Bintel Blog

Frummer Crows: Jewish Birdlover Esther Woolfson

By Benjamin Ivry

  • Print
  • Share Share

Admirers of Israeli novelist Meir Shalev’s “A Pigeon and a Boy,” a tragic romance of two pigeon handlers, will recall the human drama inherent in birds. Even so, the degree to which the Glasgow-born Jewish writer Esther Woolfson is devoted to Corvidae, the bird family which includes crows, ravens, rooks, et al. may surprise some readers.

The author of “Corvus: a Life with Birds,” published in spring 2009 by Counterpoint, with a paperback edition forthcoming at the end of March, Woolfson was raised in an observant family. After Israel’s Six-Day War, Woolfson chose to study Chinese at the Hebrew University. After she returned to Scotland, several years ago, her family rescued a fledgling rook, whom they named Chicken and accepted as part of the mishpokhe:

On Friday evenings, she recognizes… the sound of Kiddush, the lighting of candles, the recitation of blessings (my one enduring nod towards the life spiritual)… and will express eager, vocal anticipation of the coming of Shabbat… or the cutting of the challah… Such frummers! Who’d have imagined!

Doves, a crow, a magpie, etc. were soon added. Woolfson’s musings in “Corvus,” reveal a strong, highly intelligent personality as found in nature writers like Gavin Maxwell, with willfulness triumphing over mere eccentricity. Woolfson notes that in the Book of Genesis, the “creation of birds preceded the creation of beasts.” Recognizing the various calls of her pet rook is made easier, explains Woolfson, by her experience as a teenager working at an Israeli kibbutz nursery, where a stern nanny-in-chief taught her how to interpret the cries of babies. As a Jew, she identifies with birds, deciding that Stalin’s term for Jews: “rootless cosmopolitans,” turns out to be a “pleasing enough designation, one that might have done for either of us, human or bird…because all of our lives are fissile, brittle, subject to contention and to storm.”

Woolfson’s new project is reportedly to teach her birds, already accustomed to hearing Chinese and Hebrew, the rudiments of Yiddish.

Listen to Woolfson read resonantly from “Corvus.”

Watch Woolfson and her beloved birds at home filmed by BBC Scotland.

Corvus by Esther Woolfson - Clip 1 from Granta Books on Vimeo.

And here.

Corvus by Esther Woolfson - Clip 2 from Granta Books on Vimeo.


Permalink | | Share | Email | Print | Filed under: birdwatching, Esther Woolfson

The Jewish Daily Forward welcomes reader comments in order to promote thoughtful discussion on issues of importance to the Jewish community. In the interest of maintaining a civil forum, The Jewish Daily Forwardrequires that all commenters be appropriately respectful toward our writers, other commenters and the subjects of the articles. Vigorous debate and reasoned critique are welcome; name-calling and personal invective are not. While we generally do not seek to edit or actively moderate comments, our spam filter prevents most links and certain key words from being posted and The Jewish Daily Forward reserves the right to remove comments for any reason.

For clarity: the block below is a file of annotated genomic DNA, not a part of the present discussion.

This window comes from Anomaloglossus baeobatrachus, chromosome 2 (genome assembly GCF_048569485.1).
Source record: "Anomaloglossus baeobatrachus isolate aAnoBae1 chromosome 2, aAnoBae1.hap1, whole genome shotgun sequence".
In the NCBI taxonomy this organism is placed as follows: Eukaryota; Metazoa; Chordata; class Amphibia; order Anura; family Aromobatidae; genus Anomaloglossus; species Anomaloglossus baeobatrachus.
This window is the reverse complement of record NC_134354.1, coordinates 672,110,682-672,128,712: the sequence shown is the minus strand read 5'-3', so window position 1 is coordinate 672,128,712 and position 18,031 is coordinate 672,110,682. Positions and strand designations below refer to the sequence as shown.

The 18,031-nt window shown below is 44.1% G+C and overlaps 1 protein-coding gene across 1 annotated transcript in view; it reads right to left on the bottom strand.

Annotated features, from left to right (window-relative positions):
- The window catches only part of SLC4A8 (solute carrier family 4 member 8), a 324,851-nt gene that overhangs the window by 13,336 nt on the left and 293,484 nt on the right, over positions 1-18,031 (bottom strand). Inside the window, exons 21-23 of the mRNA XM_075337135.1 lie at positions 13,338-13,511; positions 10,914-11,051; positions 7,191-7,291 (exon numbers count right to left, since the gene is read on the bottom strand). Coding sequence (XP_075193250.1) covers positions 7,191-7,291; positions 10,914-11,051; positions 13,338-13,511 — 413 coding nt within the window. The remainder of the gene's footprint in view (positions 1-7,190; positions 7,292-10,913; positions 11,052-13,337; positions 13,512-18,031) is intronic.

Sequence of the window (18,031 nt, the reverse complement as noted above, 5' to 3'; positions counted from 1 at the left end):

Find us on Facebook!
  • Vered Guttman doesn't usually get nervous about cooking for 20 people, even for Passover. But last night was a bit different. She was cooking for the Obamas at the White House Seder.
  • A grumpy Jewish grandfather is wary of his granddaughter's celebrating Easter with the in-laws. But the Seesaw says it might just make her appreciate Judaism more. What do you think?
  • “Twist and Shout.” “Under the Boardwalk.” “Brown-Eyed Girl.” What do these great songs have in common? A forgotten Jewish songwriter. We tracked him down.
  • What can we learn from tragedies like the rampage in suburban Kansas City? For one thing, we must keep our eyes on the real threats that we as Jews face.
  • When is a legume not necessarily a legume? Philologos has the answer.
  • "Sometime in my childhood, I realized that the Exodus wasn’t as remote or as faceless as I thought it was, because I knew a former slave. His name was Hersh Nemes, and he was my grandfather." Share this moving Passover essay!
  • Getting ready for Seder? Chag Sameach! http://jd.fo/q3LO2
  • "We are not so far removed from the tragedies of the past, and as Jews sit down to the Seder meal, this event is a teachable moment of how the hatred of Jews-as-Other is still alive and well. It is not realistic to be complacent."
  • Aperitif Cocktail, Tequila Shot, Tom Collins or Vodka Soda — Which son do you relate to?
  • Elvis craved bacon on tour. Michael Jackson craved matzo ball soup. We've got the recipe.
  • This is the face of hatred.
  • What could be wrong with a bunch of guys kicking back with a steak and a couple of beers and talking about the Seder? Try everything. #ManSeder
  • BREAKING: Smirking killer singled out Jews for death in suburban Kansas City rampage. 3 die in bloody rampage at JCC and retirement home.
  • Real exodus? For Mimi Minsky, it's screaming kids and demanding hubby on way down to Miami, not matzo in the desert.
  • The real heroines of Passover prep aren't even Jewish. But the holiday couldn't happen without them.
  • from-cache

Would you like to receive updates about new stories?




















We will not share your e-mail address or other personal information.

Already subscribed? Manage your subscription.